Colorful ARS-bred carrots, packed with healthful pigments to punch up their nutrition level. ARS photo by Stephen Ausmus.
This post is part of the Science Tuesday feature series on the USDA blog. Check back each week as we showcase stories and news from USDA’s rich science and research portfolio.
Organic carrots are coming into their own. About 14 percent of U.S.-produced carrots are now classified as organic, making carrots one of the highest ranked crops in terms of the total percentage produced organically. With production and demand increasing in recent years, organic-carrot growers need help deciding which varieties to grow. Some varieties perform well as a conventional crop, but not so well under organic conditions. While conventional growers also can fumigate to control nematodes, bacterial diseases and fungal pathogens, organic growers don’t have that option. Read more »
At USDA this month, we’re taking some time to focus on the work of farmers, ranchers and forest landowners to conserve our planet and our resources for the future. They know, like we do, that cleaner air, water, soil and habitat are not only good for our planet, but also contribute to healthy and productive working farmlands.
At USDA we have a wide range of tools and support available to help farmers voluntarily implement conservation practices to improve the health and productivity of private and Tribal working lands. Since 2009, the Conservation Stewardship Program (CSP) has provided more than $4 billion in assistance to farmers, ranchers and forest managers to enhance conservation on more than 70 million acres. And this year, USDA’s Natural Resources Conservation Service (NRCS) plans to add an estimated 10 million acres to the rolls. Read more »
The NCAT sound and sensible project focused on educating farmers and ranchers in the Gulf States region about organic production, as well as helping facilitate organic certification.
The USDA Agricultural Marketing Service’s National Organic Program (NOP) is continuing to launch new resources resulting from our Sound and Sensible Initiative, which is making organic certification more accessible, affordable, and attainable. Today, we are launching resources that help those who help others – guides and resources that help organizations reach out to and educate potential organic farmers. These resources were produced by our partners in the organic community, all of whom have on-the-ground experience teaching producers about the organic option. Read more »
Becoming a certified organic producer presents a unique set of restrictions and challenges. Oregon Farmer Chris Roehm overcomes those challenges with the help of a powerful ally: healthy soil. Photo by Bob Stobaugh
For agricultural producers, it’s an age-old question: How do you grow the largest, healthiest, most-profitable crops possible? Oregon organic farmer Chris Roehm says the secret is in the soil.
Co-owner and operator of Square Peg Farm in Forest Grove, Roehm is among a growing number of producers, both conventional and organic, who are realizing the benefits of improving the health and function of their soil through working with USDA’s Natural Resources Conservation Service (NRCS). Read more »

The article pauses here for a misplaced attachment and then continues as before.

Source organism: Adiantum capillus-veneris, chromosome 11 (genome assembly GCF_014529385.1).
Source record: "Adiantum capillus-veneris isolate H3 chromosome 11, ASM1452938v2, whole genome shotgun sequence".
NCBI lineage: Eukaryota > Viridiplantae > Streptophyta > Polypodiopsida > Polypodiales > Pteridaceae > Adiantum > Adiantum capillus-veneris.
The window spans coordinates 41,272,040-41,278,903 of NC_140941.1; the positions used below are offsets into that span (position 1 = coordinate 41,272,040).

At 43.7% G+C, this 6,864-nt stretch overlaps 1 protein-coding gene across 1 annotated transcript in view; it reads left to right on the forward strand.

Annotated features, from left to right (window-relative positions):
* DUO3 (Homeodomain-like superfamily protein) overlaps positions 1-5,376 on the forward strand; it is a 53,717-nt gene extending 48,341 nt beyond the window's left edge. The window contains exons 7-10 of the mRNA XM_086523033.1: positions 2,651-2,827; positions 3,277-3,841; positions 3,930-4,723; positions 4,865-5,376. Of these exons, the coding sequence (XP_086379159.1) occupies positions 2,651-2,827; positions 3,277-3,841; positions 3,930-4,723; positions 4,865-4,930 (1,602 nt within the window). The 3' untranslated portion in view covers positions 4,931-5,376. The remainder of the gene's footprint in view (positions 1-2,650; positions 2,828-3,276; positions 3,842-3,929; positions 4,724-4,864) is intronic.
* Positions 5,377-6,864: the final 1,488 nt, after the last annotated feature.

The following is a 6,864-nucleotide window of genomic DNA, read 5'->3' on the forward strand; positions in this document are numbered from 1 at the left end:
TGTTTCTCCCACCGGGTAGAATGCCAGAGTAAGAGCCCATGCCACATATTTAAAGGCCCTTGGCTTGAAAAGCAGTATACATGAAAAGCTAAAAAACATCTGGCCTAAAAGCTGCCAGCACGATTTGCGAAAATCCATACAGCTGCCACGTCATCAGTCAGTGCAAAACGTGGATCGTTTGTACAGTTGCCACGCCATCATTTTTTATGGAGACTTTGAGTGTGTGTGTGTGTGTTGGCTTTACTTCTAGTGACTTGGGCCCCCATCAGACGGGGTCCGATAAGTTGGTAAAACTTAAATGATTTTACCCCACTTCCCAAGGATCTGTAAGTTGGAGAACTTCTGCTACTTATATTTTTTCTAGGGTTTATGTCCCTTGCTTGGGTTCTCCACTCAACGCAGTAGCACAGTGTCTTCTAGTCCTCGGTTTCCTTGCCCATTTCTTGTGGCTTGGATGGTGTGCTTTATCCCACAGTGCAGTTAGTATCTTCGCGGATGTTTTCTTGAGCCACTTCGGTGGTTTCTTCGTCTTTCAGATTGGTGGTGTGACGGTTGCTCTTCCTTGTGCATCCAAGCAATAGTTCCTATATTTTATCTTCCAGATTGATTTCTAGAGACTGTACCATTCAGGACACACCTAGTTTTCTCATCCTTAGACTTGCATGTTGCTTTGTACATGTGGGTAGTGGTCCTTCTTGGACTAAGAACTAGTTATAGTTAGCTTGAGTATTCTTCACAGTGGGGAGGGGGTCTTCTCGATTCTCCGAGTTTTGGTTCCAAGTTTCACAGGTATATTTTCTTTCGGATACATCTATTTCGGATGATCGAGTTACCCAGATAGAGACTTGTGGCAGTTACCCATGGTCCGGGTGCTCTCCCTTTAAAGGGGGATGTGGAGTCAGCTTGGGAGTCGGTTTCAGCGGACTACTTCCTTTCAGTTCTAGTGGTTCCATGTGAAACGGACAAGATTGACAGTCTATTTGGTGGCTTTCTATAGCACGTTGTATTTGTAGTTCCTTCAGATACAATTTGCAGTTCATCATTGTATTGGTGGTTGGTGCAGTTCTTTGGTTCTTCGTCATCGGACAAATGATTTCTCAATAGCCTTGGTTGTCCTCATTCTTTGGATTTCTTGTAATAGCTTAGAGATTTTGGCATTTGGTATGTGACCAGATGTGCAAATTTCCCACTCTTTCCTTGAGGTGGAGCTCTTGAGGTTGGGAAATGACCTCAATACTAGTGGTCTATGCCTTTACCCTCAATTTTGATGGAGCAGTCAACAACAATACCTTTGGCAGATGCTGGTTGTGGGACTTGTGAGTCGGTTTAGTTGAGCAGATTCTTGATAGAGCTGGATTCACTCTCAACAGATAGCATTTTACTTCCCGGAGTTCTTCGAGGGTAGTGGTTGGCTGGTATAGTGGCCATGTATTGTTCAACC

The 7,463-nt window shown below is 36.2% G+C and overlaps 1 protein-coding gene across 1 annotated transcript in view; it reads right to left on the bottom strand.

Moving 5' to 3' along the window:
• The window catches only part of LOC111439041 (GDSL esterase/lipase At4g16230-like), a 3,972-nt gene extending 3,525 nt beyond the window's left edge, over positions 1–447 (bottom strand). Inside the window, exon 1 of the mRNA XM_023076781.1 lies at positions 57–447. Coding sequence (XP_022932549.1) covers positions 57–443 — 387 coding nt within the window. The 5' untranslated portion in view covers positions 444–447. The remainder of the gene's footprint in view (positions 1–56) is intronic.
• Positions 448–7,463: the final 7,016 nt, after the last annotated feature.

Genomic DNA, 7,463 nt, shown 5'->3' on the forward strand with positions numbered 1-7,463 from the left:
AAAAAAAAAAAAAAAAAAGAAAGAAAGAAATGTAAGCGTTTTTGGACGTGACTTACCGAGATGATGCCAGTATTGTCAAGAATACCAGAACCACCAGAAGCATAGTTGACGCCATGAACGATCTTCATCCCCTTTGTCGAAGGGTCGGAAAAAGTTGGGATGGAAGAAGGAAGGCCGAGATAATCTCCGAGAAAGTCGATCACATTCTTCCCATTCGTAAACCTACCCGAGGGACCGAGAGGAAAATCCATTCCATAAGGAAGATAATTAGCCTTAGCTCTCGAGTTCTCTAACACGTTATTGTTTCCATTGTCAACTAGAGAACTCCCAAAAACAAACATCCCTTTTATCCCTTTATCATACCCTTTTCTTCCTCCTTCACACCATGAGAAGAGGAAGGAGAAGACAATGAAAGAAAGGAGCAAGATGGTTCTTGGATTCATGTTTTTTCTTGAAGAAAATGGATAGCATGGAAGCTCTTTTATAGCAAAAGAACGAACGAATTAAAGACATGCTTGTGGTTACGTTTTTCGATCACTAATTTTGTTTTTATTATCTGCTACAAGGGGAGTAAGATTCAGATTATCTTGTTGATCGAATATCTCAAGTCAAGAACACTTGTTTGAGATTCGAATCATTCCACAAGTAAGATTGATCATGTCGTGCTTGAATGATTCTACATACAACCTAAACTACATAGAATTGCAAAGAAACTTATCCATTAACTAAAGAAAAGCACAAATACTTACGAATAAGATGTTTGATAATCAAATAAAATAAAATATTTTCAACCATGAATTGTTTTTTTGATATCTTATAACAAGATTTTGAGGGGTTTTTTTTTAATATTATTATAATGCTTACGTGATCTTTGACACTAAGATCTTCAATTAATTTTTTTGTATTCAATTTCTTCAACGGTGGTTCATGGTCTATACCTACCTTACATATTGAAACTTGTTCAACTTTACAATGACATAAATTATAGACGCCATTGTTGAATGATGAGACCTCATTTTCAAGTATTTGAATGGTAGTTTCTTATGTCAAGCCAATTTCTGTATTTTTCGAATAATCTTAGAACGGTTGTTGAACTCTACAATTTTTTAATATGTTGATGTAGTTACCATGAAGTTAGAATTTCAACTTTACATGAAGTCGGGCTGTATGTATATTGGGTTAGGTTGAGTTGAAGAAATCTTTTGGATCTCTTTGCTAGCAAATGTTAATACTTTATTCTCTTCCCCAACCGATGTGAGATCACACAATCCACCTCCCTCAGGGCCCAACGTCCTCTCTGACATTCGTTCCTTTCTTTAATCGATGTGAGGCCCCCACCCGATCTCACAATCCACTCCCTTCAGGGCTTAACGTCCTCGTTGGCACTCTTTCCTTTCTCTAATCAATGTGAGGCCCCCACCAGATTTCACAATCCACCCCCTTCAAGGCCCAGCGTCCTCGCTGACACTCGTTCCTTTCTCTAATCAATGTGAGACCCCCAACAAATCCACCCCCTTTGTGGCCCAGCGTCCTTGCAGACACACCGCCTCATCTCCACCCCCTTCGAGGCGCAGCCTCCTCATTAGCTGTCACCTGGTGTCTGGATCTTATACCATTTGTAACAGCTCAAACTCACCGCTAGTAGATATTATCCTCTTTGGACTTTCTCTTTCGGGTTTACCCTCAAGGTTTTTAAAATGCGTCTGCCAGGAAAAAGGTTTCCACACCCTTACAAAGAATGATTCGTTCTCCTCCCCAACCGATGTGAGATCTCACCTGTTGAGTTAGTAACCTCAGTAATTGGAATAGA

Farmers and producers debunk common myths around organic certification in a new Sound & Sensible video resource.
Last month, the USDA Agricultural Marketing Service’s National Organic Program (NOP) announced new resources resulting from our Sound and Sensible Initiative, which is making organic certification more accessible, affordable, and attainable. Today, we are introducing more guides, videos, and other tools – all produced by our partners in the organic community. These resources help farms and businesses understand the USDA organic standards, certification process, and inspections in more depth. Read more »
Representatives of the database development team (from left to right) are: Jennifer Tucker (USDA), Indu Shekhar (Harmonia), Aleksey Gasnikov (Harmonia), Dirk Otto (Intact), Manisha Amdiyala (Harmonia), Stacy Swartwood (USDA), Swathy Mudhagouni (Harmonia), Kristin Tensuan (USDA), and Thomas Lorber (Intact).
If you have accessed the USDA Agricultural Marketing Service’s (AMS) list of certified organic operations recently, you may have noticed a new look to the site, and new ways to search for organic operations. These changes reflect an early release of the Organic INTEGRITY Database, a system funded by the 2014 Farm Bill and built by the AMS National Organic Program and Information Technology Service with support from Intact and Harmonia Holdings Group.
The changes you see on the site are only a small part of the database development project. For example, underlying the new site is a brand new classification system (or taxonomy) for categorizing products that carry USDA organic certification. Previously, organic certifiers reporting farm and business information to USDA submitted a single text list of certified products for each operation. Certifiers reported data differently and there was no method to catch spelling or spacing problems. For example, one listing included the item “grapechickenapples.” An interesting appetizer or, a big data quality problem! Read more »